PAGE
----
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THE PSYCHOLOGY OF PERSONALITY DISORDERS
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Author Topic: What is that intense stare, dilated pupils, crazy eyes?  (Read 2520 times)
bungenstein
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« on: November 11, 2014, 09:37:26 PM »

I just heard an interesting thing about the stare, the look in a BPD's eyes at certain times, the pupil dilation. It always used to freak me out, sometimes it would come straight after a rage, my friends used to call my ex 'rapey eyes'. So for those of you interested as to why they have this, this is why...

Psychopaths have intense pupil dilation that's similar to an animal in a state of predatory intent. A stress hormone is produced by the reptilian complex of the human brain, which is basically where BPDs and other kinds of psychopaths operate from. When their predatory mode is activated, the stress hormone is flooding the lower brain stem, this is where the optical cortex is, the stress hormone is exciting the optical cortex and this is whats causing the pupil dilation. When they stare at you like that, its not like they are staring like they are interested in you, they are staring in the same way a predatory animal is fixating its eyes on its prey.
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enlighten me
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« Reply #1 on: November 12, 2014, 01:01:08 AM »

Oxytocin also causes pupil dilation. This is another hormone released to counter cortisol the stress hormone. I have long wondered of the relationship between BPD and hormones as there is so much evidence pointing towards an imbalance in possibly cortisol, oxytocin and estrogen.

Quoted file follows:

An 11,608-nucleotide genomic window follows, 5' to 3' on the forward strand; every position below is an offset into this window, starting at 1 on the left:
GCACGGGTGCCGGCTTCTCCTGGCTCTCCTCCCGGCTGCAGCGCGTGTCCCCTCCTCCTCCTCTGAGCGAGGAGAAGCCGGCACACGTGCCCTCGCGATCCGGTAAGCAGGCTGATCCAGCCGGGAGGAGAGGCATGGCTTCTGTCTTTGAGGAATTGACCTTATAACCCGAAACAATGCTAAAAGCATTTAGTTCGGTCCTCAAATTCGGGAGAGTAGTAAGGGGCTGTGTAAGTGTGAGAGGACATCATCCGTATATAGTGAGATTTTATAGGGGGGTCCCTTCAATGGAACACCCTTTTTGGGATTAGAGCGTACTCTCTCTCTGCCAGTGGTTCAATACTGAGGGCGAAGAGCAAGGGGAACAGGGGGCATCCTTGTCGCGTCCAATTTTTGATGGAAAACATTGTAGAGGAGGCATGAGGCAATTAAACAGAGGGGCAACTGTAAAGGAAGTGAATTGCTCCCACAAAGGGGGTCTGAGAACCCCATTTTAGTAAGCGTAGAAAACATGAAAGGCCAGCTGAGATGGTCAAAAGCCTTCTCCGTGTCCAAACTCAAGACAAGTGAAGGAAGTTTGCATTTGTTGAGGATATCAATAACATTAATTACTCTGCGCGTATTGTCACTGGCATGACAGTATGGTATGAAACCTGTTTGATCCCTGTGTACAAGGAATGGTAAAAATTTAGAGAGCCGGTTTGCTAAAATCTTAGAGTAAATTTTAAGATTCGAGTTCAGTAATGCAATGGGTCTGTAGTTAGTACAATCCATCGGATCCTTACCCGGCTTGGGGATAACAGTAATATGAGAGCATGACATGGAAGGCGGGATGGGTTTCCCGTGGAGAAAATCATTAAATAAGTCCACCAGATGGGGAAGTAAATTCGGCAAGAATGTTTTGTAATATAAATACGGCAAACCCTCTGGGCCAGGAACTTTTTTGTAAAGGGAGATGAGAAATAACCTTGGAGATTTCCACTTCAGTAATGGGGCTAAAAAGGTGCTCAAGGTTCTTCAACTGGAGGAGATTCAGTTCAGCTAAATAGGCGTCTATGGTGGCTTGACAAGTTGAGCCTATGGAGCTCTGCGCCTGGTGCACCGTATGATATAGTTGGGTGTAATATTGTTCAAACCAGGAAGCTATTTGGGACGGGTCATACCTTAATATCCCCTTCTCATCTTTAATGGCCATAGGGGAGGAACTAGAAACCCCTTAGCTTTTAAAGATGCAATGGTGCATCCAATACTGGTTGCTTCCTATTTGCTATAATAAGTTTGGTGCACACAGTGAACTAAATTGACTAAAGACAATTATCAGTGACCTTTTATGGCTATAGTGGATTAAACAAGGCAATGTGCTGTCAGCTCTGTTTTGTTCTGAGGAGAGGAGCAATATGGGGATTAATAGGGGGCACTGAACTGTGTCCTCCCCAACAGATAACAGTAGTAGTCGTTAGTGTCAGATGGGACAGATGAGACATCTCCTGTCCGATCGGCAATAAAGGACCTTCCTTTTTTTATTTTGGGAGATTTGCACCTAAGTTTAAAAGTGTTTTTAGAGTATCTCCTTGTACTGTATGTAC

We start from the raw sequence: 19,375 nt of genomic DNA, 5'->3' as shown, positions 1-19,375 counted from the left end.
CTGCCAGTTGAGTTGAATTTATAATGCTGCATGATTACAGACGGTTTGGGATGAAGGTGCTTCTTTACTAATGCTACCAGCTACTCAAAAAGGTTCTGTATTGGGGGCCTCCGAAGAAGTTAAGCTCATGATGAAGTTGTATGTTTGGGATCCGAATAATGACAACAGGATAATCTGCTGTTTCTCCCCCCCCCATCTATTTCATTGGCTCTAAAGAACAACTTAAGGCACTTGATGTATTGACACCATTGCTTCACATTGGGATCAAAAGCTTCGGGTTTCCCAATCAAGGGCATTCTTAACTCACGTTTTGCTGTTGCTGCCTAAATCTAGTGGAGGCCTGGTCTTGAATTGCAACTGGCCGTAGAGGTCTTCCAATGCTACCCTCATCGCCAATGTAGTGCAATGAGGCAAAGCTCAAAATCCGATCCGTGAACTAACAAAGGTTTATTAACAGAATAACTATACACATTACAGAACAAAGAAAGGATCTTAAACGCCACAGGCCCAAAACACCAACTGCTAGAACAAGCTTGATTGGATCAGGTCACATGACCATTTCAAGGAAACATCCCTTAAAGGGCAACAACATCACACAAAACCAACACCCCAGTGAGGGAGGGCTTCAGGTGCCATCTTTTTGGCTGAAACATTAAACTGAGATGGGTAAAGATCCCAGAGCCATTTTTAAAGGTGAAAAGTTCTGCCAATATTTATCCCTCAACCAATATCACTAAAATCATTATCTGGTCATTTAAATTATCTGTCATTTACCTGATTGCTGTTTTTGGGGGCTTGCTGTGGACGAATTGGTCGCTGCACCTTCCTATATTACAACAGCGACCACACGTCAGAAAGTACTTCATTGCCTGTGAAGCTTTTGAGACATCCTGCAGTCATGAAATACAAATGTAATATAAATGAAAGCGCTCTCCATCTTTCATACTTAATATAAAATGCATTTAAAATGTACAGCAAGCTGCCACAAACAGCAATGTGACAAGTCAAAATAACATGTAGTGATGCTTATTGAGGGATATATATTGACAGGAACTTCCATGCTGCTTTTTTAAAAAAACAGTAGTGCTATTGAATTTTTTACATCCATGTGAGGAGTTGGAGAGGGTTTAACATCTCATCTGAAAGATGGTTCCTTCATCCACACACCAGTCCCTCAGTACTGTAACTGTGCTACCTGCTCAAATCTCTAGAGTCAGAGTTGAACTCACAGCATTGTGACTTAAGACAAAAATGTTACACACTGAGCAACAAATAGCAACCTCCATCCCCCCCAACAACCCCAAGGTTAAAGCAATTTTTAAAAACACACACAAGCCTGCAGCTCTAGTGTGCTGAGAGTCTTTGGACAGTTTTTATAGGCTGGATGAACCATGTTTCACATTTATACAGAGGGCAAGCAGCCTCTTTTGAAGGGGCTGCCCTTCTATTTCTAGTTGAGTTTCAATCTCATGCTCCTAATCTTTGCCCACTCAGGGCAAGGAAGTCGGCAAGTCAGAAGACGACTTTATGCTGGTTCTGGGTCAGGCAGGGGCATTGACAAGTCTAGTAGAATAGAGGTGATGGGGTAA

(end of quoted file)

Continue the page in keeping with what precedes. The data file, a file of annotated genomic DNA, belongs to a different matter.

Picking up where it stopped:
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SlyQQ
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« Reply #2 on: November 12, 2014, 01:05:46 AM »

check out vassopressin an angry face recognition vassopressin as an agonist for oxytocin and generally low levels of oxytocin in BPDs there is much much more
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fromheeltoheal
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« Reply #3 on: November 12, 2014, 05:06:34 AM »

Quote
Psychopaths have intense pupil dilation that's similar to an animal in a state of predatory intent. A stress hormone is produced by the reptilian complex of the human brain, which is basically where BPDs and other kinds of psychopaths operate from.

Interesting concept.  To be clear, a borderline is not a psychopath, the two are separate diagnoses and very different from one another, although some of the behavioral traits overlap.  Also, organic brain issues like hormone imbalances are different from personality disorders, otherwise adjusting someone's hormone balance would eliminate the personality disorder, which it does not.

That said, my ex used to get far away eyes, disconnected, and approaching her then would cause an explosion.  The big question for me is why did I tolerate that for more than a time or two, and what mental gymnastics did I use to make it OK?